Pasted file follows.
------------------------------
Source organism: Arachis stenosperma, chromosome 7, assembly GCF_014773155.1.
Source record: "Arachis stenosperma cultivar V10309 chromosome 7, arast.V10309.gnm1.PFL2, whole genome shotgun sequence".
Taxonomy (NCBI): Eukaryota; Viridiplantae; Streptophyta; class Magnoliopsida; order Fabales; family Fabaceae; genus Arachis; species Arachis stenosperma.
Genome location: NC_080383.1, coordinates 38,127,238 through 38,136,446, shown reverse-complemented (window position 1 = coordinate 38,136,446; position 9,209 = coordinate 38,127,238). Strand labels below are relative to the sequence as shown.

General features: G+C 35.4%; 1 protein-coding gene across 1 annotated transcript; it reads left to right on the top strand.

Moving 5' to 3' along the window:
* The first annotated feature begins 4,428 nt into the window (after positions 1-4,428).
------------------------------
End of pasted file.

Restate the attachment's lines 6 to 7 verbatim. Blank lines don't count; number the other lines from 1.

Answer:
Moving 5' to 3' along the window:
* The first annotated feature begins 4,428 nt into the window (after positions 1-4,428).